Not prosecuting Idle No More wrong move: OPP boss

By Joe Warmington, Toronto Sun

OPP Commissioner Chris Lewis. (STAN BEHAL/Toronto Sun files)

OPP Commissioner Chris Lewis. (STAN BEHAL/Toronto Sun files)



In a rare move for a police chief, OPP Commissioner Chris Lewis says he “disagrees” with a decision by the Napanee Crown attorney to not bring to trial charges against several First Nations protesters in January’s Idle No More rail blockade near Marysville.

“A thorough investigation was conducted by our criminal investigators,” Lewis acknowledged this week. “They felt strongly that grounds to charge a number of the key protesters criminally existed, particularly given that this blockade was more than a brief inconvenience to a few people.”

But, sources told the Toronto Sun, even with a police decision to lay charges the Crown rejected the notion.

Lewis, when contacted, confirmed “the case was discussed with the local Crown attorney, and it was the decision of the Crown that it was not in the public interest to proceed with charges against those responsible.”

Napanee Crown attorney Edward Bradley has refused comment. A receptionist would not put a call through to him Monday — referring calls to the Ministry of the Attorney General in Toronto.

On Wednesday, AG spokesman Jason Gennaro said “although the police may lay charges when they have reasonable grounds to believe an offence has been committed, the Crown proceeds with charges only where there is a reasonable prospect of conviction and it is in the public interest to prosecute.”

In this case, "It was determined that, taking into account all of the circumstances, there was no longer a public interest in pursuing a prosecution,” Gennaro said.

No longer a public interest?

What on earth does that even mean?

Is it because the protesters facing possible charges are from Tyendinaga Mohawk Territory or from visiting First Nation communities and have some sort of special status?

Meanwhile, there seems to be in the public interest to prosecute the 13 Swamp Line 9 Enbridge oil pipeline protesters who are before the courts charged with trespassing near Hamilton in June.

Are there two sets of rules in a province where Premier Kathleen Wynne is a former aboriginal affairs minister who opened her 2013 campaign speech at the Liberal leadership convention at Maple Leaf Gardens by saying, “I’d like to acknowledge that we are holding this grand gathering on the territories of the Mississauga of the New Credit.”

Or Carlton St., as most Torontonians know it.

Wynne’s words, and now this apparent double standard, have created more curiosity since there are still so many hard feelings left over from the unchecked lawlessness in Caledonia.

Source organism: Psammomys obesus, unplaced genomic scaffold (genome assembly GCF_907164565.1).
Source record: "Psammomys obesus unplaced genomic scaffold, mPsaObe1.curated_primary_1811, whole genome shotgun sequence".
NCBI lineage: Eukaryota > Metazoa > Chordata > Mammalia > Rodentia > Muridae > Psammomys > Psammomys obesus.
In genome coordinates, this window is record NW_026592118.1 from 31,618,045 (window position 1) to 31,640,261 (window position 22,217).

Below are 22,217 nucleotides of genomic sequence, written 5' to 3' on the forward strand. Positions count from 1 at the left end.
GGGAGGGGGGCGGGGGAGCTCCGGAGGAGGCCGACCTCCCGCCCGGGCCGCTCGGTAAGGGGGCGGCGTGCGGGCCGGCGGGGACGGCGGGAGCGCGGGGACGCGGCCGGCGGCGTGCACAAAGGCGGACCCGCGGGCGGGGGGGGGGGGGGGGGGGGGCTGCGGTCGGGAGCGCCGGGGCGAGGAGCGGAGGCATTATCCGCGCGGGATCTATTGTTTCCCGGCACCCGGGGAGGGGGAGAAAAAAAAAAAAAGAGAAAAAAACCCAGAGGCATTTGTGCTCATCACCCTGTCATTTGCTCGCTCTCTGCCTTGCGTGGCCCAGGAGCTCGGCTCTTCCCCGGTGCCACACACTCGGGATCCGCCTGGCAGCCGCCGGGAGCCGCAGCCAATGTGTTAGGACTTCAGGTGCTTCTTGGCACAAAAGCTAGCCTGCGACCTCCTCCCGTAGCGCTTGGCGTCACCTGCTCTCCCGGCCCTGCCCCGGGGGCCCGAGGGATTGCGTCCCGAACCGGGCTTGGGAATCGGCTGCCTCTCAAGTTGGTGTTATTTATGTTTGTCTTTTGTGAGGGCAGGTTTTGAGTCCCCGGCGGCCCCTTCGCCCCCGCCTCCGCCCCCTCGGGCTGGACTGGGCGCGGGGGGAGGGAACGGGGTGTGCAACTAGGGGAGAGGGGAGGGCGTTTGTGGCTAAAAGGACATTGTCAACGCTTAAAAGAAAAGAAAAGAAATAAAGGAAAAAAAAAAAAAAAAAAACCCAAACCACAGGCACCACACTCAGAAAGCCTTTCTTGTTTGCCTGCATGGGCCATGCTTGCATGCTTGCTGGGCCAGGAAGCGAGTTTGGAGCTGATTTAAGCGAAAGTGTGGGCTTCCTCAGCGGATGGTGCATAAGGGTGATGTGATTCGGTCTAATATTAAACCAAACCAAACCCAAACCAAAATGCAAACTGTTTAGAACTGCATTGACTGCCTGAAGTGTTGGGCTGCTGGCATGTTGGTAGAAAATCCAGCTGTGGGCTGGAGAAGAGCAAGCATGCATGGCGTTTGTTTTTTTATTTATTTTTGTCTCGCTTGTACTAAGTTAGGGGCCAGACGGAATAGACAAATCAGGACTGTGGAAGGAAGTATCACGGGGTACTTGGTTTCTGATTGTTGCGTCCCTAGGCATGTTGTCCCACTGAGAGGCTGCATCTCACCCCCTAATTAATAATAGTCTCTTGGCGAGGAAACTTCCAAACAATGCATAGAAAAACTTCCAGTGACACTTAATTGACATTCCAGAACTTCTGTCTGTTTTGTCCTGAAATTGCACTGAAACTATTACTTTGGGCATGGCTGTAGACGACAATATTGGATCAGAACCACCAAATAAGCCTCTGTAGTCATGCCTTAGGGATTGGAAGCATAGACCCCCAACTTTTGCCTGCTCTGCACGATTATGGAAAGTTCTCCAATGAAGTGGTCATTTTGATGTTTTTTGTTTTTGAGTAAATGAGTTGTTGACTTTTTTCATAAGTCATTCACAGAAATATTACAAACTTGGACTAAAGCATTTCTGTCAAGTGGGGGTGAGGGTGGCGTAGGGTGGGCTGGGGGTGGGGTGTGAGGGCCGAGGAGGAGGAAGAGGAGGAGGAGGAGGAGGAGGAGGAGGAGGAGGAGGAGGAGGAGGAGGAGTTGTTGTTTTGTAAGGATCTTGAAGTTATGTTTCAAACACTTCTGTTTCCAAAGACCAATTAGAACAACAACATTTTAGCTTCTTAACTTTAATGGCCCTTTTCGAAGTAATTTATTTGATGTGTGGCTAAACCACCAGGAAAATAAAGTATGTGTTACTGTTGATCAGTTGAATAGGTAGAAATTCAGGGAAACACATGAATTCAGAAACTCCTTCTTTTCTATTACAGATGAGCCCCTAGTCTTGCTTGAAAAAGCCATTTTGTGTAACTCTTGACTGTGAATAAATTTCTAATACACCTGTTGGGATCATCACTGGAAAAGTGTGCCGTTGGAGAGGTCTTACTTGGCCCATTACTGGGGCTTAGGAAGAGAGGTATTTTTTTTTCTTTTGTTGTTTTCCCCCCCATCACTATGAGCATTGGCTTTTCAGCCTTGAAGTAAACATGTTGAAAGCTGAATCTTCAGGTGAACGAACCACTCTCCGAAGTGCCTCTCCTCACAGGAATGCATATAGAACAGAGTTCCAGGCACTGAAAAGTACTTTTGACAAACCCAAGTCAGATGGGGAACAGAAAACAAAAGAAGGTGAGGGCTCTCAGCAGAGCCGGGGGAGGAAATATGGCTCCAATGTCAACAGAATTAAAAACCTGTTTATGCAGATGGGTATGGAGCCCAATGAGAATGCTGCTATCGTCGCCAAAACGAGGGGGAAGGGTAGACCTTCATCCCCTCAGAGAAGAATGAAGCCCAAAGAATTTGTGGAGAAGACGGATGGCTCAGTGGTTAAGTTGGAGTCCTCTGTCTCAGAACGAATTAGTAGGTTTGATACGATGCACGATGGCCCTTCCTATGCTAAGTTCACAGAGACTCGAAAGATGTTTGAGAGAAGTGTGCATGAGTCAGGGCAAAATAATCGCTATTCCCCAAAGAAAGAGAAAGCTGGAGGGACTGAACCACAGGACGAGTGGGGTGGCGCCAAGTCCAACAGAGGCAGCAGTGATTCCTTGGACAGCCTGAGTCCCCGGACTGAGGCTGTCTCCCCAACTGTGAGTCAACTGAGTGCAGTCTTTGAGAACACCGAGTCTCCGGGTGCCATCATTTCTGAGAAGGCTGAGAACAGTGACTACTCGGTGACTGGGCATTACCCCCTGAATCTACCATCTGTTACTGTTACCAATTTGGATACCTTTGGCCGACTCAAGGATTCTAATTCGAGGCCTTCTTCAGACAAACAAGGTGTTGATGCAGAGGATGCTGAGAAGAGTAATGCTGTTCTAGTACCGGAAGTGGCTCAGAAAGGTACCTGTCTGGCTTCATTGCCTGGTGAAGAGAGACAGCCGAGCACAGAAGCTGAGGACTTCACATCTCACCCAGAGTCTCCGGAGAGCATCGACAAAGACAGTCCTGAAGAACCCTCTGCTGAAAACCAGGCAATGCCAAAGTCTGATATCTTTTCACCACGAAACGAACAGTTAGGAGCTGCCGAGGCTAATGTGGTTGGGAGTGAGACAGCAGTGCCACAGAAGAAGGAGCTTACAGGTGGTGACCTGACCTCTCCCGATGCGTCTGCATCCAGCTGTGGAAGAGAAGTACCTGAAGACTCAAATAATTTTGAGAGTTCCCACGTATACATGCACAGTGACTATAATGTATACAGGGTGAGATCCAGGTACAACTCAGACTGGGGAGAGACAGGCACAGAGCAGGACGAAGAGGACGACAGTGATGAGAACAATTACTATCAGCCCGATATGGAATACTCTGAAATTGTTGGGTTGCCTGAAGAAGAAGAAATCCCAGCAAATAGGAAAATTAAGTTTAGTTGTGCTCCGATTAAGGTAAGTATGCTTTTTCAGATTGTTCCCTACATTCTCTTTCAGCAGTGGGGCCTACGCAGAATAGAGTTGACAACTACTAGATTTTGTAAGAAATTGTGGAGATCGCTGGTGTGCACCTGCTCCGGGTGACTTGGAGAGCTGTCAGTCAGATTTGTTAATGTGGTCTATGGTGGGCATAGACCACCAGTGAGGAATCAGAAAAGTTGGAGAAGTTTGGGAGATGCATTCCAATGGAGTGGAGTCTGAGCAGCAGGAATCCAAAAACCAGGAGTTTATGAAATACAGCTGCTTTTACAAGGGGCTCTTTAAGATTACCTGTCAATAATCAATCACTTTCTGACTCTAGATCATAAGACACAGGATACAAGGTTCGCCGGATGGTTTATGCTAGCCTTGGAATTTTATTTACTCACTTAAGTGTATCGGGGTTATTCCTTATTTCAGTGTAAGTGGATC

Who can blame Lewis for being frustrated when he took considerable heat for the OPP not laying charges after the Jan. 5 blockade.

“Such an approach by the OPP was most disappointing,” Justice David Brown wrote of the decision to not serve an injunction toward midnight but instead wait until daybreak and continue negotiations.

The commissioner told the Sun on Jan. 10 that media reports he or Sarnia Police Chief Phil Nelson disrespected the court order from CN Rail was pure fiction.

“Some media outlets, and some of the more ravenous reporters, are saying we thumbed our noses at the courts,” Lewis said. “That is not true. In fact, it’s ridiculous.”

He said police were following the “framework for responding to First Nations protests” with a view to avoid another senseless death like what happened with Dudley George at Ipperwash.

It worked. No one was hurt.

At the time, he assured everyone, including in an internal video to his own troops, “These events are still under investigation and charges will be laid where sufficient grounds exist and it will then be up to the courts to decide guilt or innocence and to mete out appropriate penalties.”

He was good to his word and backed up his officers.

“This was a significant event, as cross-country passenger and freight rail traffic was totally disrupted for several hours, and cost CN Rail a significant amount of money. The protesters were warned by our officers that they would be charged criminally at the time,” said Lewis.

“CN sought a court injunction to have the protesters removed, which was granted, and our members negotiated an end to the protest within a few hours, without us having to make arrests at the scene. However we did identify the protesters and committed to the public that we would lay charges as deemed appropriate.”

They now want to prosecute. The Crown has decided not to.

“I fully respect the judicial process and the role of the Crown attorney therein,” said Lewis. “But I fundamentally disagree with the decision in this particular case.”

Certainly when people allegedly blocking this country’s rail lines are given an apparent free pass from prosecution, it’s always in the public’s interest to ask why that is.


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